The golden eagle is one of the largest and most impressive of British birds, especially when seen soaring over a Highland glen or searching for prey over a hillside, with deep leisurely wingbeats.



The golden eagle usually builds its nest, or eyrie, high up on a rocky crag up to 610m (2,000ft) above sea-level, although some eagles nest in trees. Within a territory, a pair may have two or three nests and use them in rotation. The nests are bulky piles of sticks, bracken and heather, lined with grasses.

The female lays two white, blotchy eggs, the first being laid in mid-March; she starts incubating the egg and then lays a second one three or four days later. Both eggs usually hatch but the youngest chick, born a few days after the first, either starves or is pushed out of the nest by the older chick - or even eaten by it! The surviving chick is ready to fly in 65 - 70 days.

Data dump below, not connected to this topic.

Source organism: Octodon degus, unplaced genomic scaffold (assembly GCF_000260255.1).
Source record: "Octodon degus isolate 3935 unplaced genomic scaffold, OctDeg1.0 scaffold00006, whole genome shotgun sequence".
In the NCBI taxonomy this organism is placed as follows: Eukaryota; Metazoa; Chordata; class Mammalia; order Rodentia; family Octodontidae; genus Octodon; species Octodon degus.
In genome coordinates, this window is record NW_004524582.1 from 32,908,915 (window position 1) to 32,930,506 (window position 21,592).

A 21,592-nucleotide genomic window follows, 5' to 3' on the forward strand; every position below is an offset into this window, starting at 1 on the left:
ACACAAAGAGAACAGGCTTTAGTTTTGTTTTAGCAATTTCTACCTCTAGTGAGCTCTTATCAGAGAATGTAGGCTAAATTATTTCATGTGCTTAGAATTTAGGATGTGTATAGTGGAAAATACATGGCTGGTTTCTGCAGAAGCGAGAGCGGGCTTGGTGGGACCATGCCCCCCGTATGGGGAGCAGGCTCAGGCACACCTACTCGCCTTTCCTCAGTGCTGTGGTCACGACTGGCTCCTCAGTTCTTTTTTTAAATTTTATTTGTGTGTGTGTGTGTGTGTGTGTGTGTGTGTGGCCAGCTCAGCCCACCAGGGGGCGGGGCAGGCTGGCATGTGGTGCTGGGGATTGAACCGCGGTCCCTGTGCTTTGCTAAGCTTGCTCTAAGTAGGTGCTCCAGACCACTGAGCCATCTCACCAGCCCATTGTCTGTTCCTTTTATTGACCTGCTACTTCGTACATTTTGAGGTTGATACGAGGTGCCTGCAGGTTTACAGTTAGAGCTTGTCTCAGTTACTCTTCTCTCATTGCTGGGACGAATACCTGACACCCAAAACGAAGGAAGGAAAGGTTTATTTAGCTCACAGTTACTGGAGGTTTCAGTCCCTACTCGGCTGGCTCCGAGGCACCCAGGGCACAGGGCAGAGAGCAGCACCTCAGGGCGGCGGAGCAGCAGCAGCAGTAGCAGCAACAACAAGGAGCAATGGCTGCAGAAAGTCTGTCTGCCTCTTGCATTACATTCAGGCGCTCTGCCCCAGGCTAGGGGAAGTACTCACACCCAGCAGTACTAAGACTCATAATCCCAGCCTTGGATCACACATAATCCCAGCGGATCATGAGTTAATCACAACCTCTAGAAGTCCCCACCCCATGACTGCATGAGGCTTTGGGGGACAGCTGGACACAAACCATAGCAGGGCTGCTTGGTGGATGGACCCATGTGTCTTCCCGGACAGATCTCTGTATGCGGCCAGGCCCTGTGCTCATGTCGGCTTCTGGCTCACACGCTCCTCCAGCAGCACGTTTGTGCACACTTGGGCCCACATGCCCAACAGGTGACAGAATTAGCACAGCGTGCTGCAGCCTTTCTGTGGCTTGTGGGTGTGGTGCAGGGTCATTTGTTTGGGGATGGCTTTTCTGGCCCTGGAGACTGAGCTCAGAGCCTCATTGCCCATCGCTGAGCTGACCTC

Read More: Territory and Hunting

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